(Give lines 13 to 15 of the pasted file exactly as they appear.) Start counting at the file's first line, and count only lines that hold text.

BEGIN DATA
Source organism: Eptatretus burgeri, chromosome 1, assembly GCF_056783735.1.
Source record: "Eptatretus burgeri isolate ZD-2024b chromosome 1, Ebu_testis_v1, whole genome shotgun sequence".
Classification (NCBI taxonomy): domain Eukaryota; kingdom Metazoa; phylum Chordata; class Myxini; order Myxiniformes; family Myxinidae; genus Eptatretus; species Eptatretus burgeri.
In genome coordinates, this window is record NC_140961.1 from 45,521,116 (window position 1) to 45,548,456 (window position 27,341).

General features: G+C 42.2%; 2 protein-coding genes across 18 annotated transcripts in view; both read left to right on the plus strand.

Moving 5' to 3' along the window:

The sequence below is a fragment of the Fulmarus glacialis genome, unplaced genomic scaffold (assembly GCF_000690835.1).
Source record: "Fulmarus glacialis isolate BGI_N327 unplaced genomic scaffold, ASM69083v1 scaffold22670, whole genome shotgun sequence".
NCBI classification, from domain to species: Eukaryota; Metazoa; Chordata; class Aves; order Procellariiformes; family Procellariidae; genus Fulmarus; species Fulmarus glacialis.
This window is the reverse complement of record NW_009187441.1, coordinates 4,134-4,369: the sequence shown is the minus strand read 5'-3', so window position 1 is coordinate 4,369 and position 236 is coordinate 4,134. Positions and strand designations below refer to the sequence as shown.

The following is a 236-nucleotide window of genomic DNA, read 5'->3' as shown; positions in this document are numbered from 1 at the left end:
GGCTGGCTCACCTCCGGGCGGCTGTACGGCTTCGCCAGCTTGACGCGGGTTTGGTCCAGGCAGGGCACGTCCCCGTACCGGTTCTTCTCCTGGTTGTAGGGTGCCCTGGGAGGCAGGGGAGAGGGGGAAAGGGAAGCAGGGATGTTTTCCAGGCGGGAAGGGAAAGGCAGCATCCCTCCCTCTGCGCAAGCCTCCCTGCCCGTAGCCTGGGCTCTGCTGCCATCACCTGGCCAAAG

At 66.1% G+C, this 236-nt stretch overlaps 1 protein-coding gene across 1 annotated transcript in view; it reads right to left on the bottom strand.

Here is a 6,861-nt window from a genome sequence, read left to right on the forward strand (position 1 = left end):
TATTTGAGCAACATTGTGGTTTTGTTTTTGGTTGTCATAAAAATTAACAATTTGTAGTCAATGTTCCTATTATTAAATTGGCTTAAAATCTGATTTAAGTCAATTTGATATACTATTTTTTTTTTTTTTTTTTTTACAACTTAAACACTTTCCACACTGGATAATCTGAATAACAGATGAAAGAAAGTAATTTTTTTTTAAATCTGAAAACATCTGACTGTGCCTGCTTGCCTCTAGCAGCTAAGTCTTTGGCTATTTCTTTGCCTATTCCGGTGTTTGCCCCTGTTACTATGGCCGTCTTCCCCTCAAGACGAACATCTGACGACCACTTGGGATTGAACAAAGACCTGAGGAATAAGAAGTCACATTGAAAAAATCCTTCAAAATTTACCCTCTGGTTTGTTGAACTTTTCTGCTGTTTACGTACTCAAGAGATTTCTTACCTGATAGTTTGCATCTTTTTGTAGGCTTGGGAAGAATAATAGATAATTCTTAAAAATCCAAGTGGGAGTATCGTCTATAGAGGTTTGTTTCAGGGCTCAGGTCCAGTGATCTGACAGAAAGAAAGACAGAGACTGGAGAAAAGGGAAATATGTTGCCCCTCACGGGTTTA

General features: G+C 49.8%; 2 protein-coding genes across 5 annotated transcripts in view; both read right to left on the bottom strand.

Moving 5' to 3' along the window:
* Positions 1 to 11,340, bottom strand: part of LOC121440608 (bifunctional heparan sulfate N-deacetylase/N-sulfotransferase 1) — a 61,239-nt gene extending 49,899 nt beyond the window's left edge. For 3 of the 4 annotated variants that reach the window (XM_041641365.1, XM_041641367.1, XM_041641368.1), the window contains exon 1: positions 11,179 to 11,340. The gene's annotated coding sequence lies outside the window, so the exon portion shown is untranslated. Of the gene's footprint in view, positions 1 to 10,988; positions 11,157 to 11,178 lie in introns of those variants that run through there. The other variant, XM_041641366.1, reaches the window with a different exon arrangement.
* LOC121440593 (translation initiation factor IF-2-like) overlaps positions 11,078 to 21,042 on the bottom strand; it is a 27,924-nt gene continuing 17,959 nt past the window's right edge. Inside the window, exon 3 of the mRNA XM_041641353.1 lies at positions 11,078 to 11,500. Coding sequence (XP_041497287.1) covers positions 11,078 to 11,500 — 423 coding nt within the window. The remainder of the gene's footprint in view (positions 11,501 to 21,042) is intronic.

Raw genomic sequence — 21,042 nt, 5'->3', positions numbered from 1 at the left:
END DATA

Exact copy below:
At 66.1% G+C, this 236-nt stretch overlaps 1 protein-coding gene across 1 annotated transcript in view; it reads right to left on the bottom strand.

Here is a 6,861-nt window from a genome sequence, read left to right on the forward strand (position 1 = left end):
TATTTGAGCAACATTGTGGTTTTGTTTTTGGTTGTCATAAAAATTAACAATTTGTAGTCAATGTTCCTATTATTAAATTGGCTTAAAATCTGATTTAAGTCAATTTGATATACTATTTTTTTTTTTTTTTTTTTTACAACTTAAACACTTTCCACACTGGATAATCTGAATAACAGATGAAAGAAAGTAATTTTTTTTTAAATCTGAAAACATCTGACTGTGCCTGCTTGCCTCTAGCAGCTAAGTCTTTGGCTATTTCTTTGCCTATTCCGGTGTTTGCCCCTGTTACTATGGCCGTCTTCCCCTCAAGACGAACATCTGACGACCACTTGGGATTGAACAAAGACCTGAGGAATAAGAAGTCACATTGAAAAAATCCTTCAAAATTTACCCTCTGGTTTGTTGAACTTTTCTGCTGTTTACGTACTCAAGAGATTTCTTACCTGATAGTTTGCATCTTTTTGTAGGCTTGGGAAGAATAATAGATAATTCTTAAAAATCCAAGTGGGAGTATCGTCTATAGAGGTTTGTTTCAGGGCTCAGGTCCAGTGATCTGACAGAAAGAAAGACAGAGACTGGAGAAAAGGGAAATATGTTGCCCCTCACGGGTTTA